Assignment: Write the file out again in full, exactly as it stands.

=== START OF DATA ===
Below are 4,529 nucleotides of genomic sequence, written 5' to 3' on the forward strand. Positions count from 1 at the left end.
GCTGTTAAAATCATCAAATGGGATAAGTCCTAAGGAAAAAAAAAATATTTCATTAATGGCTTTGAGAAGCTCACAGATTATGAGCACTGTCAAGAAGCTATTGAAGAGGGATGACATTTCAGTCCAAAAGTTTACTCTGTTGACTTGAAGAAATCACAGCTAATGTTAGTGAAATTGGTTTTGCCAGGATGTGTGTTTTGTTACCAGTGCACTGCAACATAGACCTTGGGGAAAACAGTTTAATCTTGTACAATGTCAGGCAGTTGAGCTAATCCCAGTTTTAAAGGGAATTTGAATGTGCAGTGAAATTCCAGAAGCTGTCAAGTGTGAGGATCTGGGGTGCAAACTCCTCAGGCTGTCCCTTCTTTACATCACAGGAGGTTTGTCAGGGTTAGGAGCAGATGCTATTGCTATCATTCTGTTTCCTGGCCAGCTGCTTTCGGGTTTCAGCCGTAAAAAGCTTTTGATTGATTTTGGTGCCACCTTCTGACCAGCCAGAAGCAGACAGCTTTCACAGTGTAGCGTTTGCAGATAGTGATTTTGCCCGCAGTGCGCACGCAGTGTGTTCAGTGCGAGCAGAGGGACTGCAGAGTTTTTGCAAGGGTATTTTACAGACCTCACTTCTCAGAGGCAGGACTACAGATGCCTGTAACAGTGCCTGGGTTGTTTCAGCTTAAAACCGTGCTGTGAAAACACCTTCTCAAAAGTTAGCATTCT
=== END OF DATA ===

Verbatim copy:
Below are 4,529 nucleotides of genomic sequence, written 5' to 3' on the forward strand. Positions count from 1 at the left end.
GCTGTTAAAATCATCAAATGGGATAAGTCCTAAGGAAAAAAAAAATATTTCATTAATGGCTTTGAGAAGCTCACAGATTATGAGCACTGTCAAGAAGCTATTGAAGAGGGATGACATTTCAGTCCAAAAGTTTACTCTGTTGACTTGAAGAAATCACAGCTAATGTTAGTGAAATTGGTTTTGCCAGGATGTGTGTTTTGTTACCAGTGCACTGCAACATAGACCTTGGGGAAAACAGTTTAATCTTGTACAATGTCAGGCAGTTGAGCTAATCCCAGTTTTAAAGGGAATTTGAATGTGCAGTGAAATTCCAGAAGCTGTCAAGTGTGAGGATCTGGGGTGCAAACTCCTCAGGCTGTCCCTTCTTTACATCACAGGAGGTTTGTCAGGGTTAGGAGCAGATGCTATTGCTATCATTCTGTTTCCTGGCCAGCTGCTTTCGGGTTTCAGCCGTAAAAAGCTTTTGATTGATTTTGGTGCCACCTTCTGACCAGCCAGAAGCAGACAGCTTTCACAGTGTAGCGTTTGCAGATAGTGATTTTGCCCGCAGTGCGCACGCAGTGTGTTCAGTGCGAGCAGAGGGACTGCAGAGTTTTTGCAAGGGTATTTTACAGACCTCACTTCTCAGAGGCAGGACTACAGATGCCTGTAACAGTGCCTGGGTTGTTTCAGCTTAAAACCGTGCTGTGAAAACACCTTCTCAAAAGTTAGCATTCT